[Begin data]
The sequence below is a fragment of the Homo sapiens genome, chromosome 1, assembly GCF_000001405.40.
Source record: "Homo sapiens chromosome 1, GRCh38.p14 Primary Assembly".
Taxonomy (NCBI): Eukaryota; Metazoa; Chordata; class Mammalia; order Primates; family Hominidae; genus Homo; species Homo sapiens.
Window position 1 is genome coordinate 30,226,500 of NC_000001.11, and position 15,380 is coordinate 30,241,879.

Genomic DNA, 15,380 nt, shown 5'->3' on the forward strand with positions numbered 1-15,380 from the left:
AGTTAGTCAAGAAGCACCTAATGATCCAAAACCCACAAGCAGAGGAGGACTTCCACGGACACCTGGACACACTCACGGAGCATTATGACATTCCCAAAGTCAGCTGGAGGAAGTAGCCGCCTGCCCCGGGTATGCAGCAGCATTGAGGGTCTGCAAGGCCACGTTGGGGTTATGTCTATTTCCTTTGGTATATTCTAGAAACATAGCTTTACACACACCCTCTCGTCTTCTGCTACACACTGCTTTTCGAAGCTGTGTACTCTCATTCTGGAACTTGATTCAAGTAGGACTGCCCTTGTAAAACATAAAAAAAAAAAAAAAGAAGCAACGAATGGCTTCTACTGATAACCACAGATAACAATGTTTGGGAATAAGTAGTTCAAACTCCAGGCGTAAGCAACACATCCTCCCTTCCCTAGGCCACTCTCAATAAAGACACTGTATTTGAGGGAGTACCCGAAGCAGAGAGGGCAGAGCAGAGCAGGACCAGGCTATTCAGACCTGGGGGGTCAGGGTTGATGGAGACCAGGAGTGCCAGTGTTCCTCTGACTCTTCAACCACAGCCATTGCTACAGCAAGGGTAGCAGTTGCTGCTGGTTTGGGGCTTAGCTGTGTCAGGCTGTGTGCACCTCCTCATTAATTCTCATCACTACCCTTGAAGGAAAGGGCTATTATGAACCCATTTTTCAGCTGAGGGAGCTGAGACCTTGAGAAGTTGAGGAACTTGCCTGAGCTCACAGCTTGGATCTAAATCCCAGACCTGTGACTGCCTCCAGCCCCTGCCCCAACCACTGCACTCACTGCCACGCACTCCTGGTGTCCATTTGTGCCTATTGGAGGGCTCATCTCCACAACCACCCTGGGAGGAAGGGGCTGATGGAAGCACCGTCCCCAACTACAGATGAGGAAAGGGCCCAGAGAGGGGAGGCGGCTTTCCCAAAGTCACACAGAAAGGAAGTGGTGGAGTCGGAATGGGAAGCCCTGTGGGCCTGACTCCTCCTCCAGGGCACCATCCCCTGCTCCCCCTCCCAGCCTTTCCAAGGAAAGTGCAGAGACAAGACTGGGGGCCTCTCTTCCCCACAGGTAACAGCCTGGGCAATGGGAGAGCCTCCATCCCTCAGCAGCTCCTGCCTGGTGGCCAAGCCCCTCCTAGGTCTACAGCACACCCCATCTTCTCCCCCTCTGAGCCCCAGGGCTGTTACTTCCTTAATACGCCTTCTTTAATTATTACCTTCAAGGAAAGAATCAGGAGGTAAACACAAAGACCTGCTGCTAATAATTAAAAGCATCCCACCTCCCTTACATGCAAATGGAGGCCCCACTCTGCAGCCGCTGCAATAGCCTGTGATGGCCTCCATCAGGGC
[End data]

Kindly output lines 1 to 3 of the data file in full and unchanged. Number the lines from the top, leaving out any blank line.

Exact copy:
The sequence below is a fragment of the Homo sapiens genome, chromosome 1, assembly GCF_000001405.40.
Source record: "Homo sapiens chromosome 1, GRCh38.p14 Primary Assembly".
Taxonomy (NCBI): Eukaryota; Metazoa; Chordata; class Mammalia; order Primates; family Hominidae; genus Homo; species Homo sapiens.